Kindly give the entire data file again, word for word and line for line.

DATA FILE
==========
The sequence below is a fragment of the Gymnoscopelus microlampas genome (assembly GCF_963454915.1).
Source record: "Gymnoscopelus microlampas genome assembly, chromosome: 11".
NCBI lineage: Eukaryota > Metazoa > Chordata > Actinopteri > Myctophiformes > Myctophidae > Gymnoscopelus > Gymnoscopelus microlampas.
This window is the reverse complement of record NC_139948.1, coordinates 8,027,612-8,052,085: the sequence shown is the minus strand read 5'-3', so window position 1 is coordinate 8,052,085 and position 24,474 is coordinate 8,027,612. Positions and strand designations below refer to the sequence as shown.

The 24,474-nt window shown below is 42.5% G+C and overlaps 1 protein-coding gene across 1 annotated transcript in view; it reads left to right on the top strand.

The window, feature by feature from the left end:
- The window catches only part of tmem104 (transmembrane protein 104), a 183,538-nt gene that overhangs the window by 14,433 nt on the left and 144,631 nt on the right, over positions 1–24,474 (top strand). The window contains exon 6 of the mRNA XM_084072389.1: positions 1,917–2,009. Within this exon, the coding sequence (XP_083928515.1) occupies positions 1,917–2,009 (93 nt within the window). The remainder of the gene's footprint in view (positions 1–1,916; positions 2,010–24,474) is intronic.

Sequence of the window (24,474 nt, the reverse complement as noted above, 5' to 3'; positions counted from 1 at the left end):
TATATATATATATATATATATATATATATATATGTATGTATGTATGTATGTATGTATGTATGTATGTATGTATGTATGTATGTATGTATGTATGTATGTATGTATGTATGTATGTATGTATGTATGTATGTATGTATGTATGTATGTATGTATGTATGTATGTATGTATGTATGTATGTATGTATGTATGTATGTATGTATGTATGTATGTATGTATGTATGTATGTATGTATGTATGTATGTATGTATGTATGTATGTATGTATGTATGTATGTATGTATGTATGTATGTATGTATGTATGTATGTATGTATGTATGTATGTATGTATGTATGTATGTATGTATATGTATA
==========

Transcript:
The sequence below is a fragment of the Gymnoscopelus microlampas genome (assembly GCF_963454915.1).
Source record: "Gymnoscopelus microlampas genome assembly, chromosome: 11".
NCBI lineage: Eukaryota > Metazoa > Chordata > Actinopteri > Myctophiformes > Myctophidae > Gymnoscopelus > Gymnoscopelus microlampas.
This window is the reverse complement of record NC_139948.1, coordinates 8,027,612-8,052,085: the sequence shown is the minus strand read 5'-3', so window position 1 is coordinate 8,052,085 and position 24,474 is coordinate 8,027,612. Positions and strand designations below refer to the sequence as shown.

The 24,474-nt window shown below is 42.5% G+C and overlaps 1 protein-coding gene across 1 annotated transcript in view; it reads left to right on the top strand.

The window, feature by feature from the left end:
- The window catches only part of tmem104 (transmembrane protein 104), a 183,538-nt gene that overhangs the window by 14,433 nt on the left and 144,631 nt on the right, over positions 1–24,474 (top strand). The window contains exon 6 of the mRNA XM_084072389.1: positions 1,917–2,009. Within this exon, the coding sequence (XP_083928515.1) occupies positions 1,917–2,009 (93 nt within the window). The remainder of the gene's footprint in view (positions 1–1,916; positions 2,010–24,474) is intronic.

Sequence of the window (24,474 nt, the reverse complement as noted above, 5' to 3'; positions counted from 1 at the left end):
TATATATATATATATATATATATATATATATATGTATGTATGTATGTATGTATGTATGTATGTATGTATGTATGTATGTATGTATGTATGTATGTATGTATGTATGTATGTATGTATGTATGTATGTATGTATGTATGTATGTATGTATGTATGTATGTATGTATGTATGTATGTATGTATGTATGTATGTATGTATGTATGTATGTATGTATGTATGTATGTATGTATGTATGTATGTATGTATGTATGTATGTATGTATGTATGTATGTATGTATGTATGTATGTATGTATGTATGTATGTATGTATGTATGTATGTATGTATGTATGTATGTATGTATGTATATGTATA